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Pheu Thai: Why delay vote till May 4?

Anti-government protesters march to the house of caretaker Labour Minister Chalerm Ubumrung in Bangkok

Anti-government protesters march to the house of caretaker Labour Minister Chalerm Ubumrung in Bangkok

Party wants EC to explain why later poll date would be preferable

Pheu Thai Party leader and caretaker Interior Minister Charupong Ruangsuwan said the government was ready to consider the Election Commission (EC)'s proposal that the election be postponed, but said the agency should state why it believed the election would go smoothly if it was held on May 4.

"Has the EC gone to soothsayers, such as ET?" Charupong said in a reference to E Thi, Myanmar's most famous fortune-teller.

Charupong said that legally, the election could not be postponed beyond February 6, as the election law stated it must be held within 60 days of a House dissolution. The only exceptions are in cases of disasters or riots, and only in the affected areas, not nationwide.

"If we postpone because of fears that there would be violence, it would set a bad precedent for future elections,'' he said.

Pheu Thai spokesman Prompong Nopparit yesterday submitted a letter to the EC to show the party's stance that the poll must be held on Feb 2, since a budget of over Bt3.8 billion has been allocated for the agency to do this.

"The EC has continuously expressed reluctance to carry out its duty as if to respond to the [anti-government] People's Democratic Reform Committee's demands. The Royal decree to hold the general election has been endorsed by the King. If the EC does not carry out its duty, it will bring about disaster to the country and it must be held responsible,'' he said.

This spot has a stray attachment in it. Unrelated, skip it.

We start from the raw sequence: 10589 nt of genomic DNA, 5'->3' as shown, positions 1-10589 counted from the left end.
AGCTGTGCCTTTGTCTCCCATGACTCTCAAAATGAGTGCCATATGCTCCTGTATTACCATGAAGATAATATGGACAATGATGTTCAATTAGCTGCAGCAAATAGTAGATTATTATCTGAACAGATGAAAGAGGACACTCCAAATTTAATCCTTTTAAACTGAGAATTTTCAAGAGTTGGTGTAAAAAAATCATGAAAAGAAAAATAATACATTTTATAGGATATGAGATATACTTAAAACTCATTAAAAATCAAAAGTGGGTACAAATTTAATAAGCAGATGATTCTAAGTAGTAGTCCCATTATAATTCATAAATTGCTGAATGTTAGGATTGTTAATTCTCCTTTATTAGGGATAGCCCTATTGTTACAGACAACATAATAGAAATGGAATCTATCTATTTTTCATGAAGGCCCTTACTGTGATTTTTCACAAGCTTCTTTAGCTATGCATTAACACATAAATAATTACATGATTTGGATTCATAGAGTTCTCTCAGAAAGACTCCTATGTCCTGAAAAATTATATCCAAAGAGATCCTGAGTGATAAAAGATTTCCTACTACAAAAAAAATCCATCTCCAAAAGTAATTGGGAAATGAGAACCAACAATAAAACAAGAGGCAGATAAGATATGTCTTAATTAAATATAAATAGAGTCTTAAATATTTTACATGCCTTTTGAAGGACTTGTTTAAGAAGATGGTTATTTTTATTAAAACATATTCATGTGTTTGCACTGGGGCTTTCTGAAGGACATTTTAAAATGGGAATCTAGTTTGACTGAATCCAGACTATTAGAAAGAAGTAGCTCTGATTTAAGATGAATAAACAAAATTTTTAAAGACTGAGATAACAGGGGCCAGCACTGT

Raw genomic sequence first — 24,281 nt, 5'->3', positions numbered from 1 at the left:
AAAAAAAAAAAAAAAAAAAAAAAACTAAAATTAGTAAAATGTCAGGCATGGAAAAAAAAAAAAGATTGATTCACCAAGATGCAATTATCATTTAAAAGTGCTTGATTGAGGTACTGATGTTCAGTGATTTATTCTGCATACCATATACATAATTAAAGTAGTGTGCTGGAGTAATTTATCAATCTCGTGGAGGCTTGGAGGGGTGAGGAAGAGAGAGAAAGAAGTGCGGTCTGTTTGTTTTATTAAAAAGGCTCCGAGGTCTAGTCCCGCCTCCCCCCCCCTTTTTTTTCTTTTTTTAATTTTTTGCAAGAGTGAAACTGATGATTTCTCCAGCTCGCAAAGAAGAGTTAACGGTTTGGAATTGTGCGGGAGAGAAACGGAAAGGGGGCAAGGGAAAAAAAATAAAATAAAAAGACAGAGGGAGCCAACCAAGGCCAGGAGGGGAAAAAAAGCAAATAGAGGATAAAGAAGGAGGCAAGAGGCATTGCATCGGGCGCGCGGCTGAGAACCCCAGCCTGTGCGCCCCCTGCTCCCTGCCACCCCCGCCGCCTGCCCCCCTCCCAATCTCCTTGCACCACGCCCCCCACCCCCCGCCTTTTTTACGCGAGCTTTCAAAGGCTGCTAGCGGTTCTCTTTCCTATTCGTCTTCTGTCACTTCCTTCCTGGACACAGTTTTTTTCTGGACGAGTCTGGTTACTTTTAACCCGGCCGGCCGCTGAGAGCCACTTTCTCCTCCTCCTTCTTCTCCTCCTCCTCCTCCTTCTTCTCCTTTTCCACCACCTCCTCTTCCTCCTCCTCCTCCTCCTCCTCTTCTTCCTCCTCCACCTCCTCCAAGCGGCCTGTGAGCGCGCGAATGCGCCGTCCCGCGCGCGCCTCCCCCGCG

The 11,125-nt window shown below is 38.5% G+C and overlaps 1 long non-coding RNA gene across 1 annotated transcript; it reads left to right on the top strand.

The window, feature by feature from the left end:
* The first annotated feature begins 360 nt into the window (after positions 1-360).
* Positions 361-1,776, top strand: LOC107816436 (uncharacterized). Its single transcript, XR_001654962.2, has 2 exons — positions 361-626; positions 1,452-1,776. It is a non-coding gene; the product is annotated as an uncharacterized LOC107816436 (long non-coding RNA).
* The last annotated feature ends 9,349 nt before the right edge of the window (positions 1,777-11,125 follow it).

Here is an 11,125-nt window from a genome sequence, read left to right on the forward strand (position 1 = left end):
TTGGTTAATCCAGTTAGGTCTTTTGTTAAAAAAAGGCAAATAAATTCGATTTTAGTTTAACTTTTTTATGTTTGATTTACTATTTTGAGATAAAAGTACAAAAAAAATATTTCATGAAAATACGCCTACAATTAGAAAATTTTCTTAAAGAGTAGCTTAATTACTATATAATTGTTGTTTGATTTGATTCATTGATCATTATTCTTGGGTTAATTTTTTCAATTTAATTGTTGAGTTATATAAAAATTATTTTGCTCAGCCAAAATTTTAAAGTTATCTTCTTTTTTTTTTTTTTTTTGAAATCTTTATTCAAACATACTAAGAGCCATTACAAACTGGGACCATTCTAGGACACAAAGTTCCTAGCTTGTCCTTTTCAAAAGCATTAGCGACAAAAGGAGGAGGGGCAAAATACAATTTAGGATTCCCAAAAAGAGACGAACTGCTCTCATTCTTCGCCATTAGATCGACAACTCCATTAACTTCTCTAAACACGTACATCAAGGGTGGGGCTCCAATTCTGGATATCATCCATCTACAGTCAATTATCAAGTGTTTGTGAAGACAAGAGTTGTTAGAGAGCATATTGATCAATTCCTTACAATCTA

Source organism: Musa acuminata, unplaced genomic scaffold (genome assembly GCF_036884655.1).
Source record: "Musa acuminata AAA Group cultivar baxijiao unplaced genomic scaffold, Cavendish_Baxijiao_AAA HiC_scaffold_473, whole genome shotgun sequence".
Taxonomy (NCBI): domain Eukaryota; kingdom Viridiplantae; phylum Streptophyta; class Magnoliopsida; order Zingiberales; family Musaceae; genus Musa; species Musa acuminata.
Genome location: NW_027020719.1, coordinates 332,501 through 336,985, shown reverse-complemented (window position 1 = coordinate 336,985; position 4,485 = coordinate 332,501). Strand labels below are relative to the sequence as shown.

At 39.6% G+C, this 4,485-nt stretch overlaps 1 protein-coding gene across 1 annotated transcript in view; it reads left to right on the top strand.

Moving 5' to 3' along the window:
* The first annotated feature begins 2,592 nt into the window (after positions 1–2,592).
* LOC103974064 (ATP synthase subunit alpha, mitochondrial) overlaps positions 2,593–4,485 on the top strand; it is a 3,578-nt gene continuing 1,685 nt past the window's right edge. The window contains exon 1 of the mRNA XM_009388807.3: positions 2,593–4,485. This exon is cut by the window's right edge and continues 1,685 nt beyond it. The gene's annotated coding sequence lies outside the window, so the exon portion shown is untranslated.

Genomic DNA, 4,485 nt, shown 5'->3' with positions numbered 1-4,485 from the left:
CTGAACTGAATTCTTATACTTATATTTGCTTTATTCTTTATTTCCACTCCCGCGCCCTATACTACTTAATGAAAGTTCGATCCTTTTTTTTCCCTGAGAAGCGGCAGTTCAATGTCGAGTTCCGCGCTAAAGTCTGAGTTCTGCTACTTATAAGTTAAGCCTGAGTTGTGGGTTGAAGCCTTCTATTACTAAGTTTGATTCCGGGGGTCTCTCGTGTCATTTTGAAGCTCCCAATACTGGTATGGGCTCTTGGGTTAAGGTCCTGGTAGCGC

EC secretary-general Puchong Nutrawong said yesterday the February 2 election would go ahead if the government did not back the idea that it be postponed to May 4.

Puchong was responding to reports that EC chairman Supachai Somcharoen on Friday requested the government issue a Royal decree to postpone the election, citing six reasons contributing to the possibility that the February 2 election might face disputes and obstacles.

Puchong said Supachai had already signed and sent the letter to caretaker Prime Minister Yingluck Shinawatra formally requesting the government postpone the election.

Yingluck told reporters she had not yet received the letter.

The EC has prepared reserve offices in Samut Prakan, Nonthaburi, Pathum Thani and Chon Buri since its office at the government complex on Chaeng Wattana Road was taken over as one of seven protest sites of the PDRC.

The five commissioners will hold meetings in a safe house if necessary.

Meanwhile, Democrat Party deputy leader Sathit Pitutecha said he would tomorrow submit a request to the EC to investigate Yingluck.

Sathit sought an investigation into whether Yingluck violated Article 181 of the Constitution and Article 53 of the Election Act by abusing state funds in holding seminars and awarding police with cash, allegedly in order to buy votes.

He said there were witnesses and circumstantial evidence such as documents supporting the claim, which could cause Yingluck to be banned from politics if found guilty.




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